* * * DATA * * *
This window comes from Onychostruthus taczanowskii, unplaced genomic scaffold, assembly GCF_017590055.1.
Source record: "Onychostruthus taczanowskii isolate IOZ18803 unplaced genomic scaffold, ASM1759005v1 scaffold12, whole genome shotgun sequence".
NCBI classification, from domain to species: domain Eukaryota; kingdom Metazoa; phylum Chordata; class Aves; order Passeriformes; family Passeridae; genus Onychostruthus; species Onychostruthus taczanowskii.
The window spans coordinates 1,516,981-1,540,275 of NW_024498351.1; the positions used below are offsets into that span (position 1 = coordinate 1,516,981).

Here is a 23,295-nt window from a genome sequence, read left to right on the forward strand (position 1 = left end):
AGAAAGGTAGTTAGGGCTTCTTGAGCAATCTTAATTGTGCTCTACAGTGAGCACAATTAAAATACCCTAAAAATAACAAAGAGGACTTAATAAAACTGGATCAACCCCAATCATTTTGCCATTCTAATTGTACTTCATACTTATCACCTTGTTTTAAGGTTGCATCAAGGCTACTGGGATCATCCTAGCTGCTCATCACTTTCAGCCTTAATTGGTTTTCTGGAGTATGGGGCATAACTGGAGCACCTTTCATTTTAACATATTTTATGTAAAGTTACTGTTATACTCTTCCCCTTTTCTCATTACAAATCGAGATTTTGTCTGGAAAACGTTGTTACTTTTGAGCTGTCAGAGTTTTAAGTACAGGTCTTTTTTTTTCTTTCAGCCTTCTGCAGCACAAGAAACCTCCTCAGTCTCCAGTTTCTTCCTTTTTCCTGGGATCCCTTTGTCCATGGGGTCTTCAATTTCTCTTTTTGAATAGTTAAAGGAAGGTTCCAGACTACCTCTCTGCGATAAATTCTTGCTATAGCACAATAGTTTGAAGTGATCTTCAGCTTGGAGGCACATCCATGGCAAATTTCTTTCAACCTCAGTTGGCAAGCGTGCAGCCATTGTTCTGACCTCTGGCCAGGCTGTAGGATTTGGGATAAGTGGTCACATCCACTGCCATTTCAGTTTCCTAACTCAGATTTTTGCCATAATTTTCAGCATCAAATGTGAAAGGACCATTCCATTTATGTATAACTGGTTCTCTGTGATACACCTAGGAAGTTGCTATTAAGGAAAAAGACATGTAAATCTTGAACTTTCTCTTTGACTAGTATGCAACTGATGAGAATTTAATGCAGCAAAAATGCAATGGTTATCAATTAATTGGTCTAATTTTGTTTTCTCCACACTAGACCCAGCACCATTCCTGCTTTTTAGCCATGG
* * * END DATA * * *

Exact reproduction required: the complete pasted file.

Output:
This window comes from Onychostruthus taczanowskii, unplaced genomic scaffold, assembly GCF_017590055.1.
Source record: "Onychostruthus taczanowskii isolate IOZ18803 unplaced genomic scaffold, ASM1759005v1 scaffold12, whole genome shotgun sequence".
NCBI classification, from domain to species: domain Eukaryota; kingdom Metazoa; phylum Chordata; class Aves; order Passeriformes; family Passeridae; genus Onychostruthus; species Onychostruthus taczanowskii.
The window spans coordinates 1,516,981-1,540,275 of NW_024498351.1; the positions used below are offsets into that span (position 1 = coordinate 1,516,981).

Here is a 23,295-nt window from a genome sequence, read left to right on the forward strand (position 1 = left end):
AGAAAGGTAGTTAGGGCTTCTTGAGCAATCTTAATTGTGCTCTACAGTGAGCACAATTAAAATACCCTAAAAATAACAAAGAGGACTTAATAAAACTGGATCAACCCCAATCATTTTGCCATTCTAATTGTACTTCATACTTATCACCTTGTTTTAAGGTTGCATCAAGGCTACTGGGATCATCCTAGCTGCTCATCACTTTCAGCCTTAATTGGTTTTCTGGAGTATGGGGCATAACTGGAGCACCTTTCATTTTAACATATTTTATGTAAAGTTACTGTTATACTCTTCCCCTTTTCTCATTACAAATCGAGATTTTGTCTGGAAAACGTTGTTACTTTTGAGCTGTCAGAGTTTTAAGTACAGGTCTTTTTTTTTCTTTCAGCCTTCTGCAGCACAAGAAACCTCCTCAGTCTCCAGTTTCTTCCTTTTTCCTGGGATCCCTTTGTCCATGGGGTCTTCAATTTCTCTTTTTGAATAGTTAAAGGAAGGTTCCAGACTACCTCTCTGCGATAAATTCTTGCTATAGCACAATAGTTTGAAGTGATCTTCAGCTTGGAGGCACATCCATGGCAAATTTCTTTCAACCTCAGTTGGCAAGCGTGCAGCCATTGTTCTGACCTCTGGCCAGGCTGTAGGATTTGGGATAAGTGGTCACATCCACTGCCATTTCAGTTTCCTAACTCAGATTTTTGCCATAATTTTCAGCATCAAATGTGAAAGGACCATTCCATTTATGTATAACTGGTTCTCTGTGATACACCTAGGAAGTTGCTATTAAGGAAAAAGACATGTAAATCTTGAACTTTCTCTTTGACTAGTATGCAACTGATGAGAATTTAATGCAGCAAAAATGCAATGGTTATCAATTAATTGGTCTAATTTTGTTTTCTCCACACTAGACCCAGCACCATTCCTGCTTTTTAGCCATGG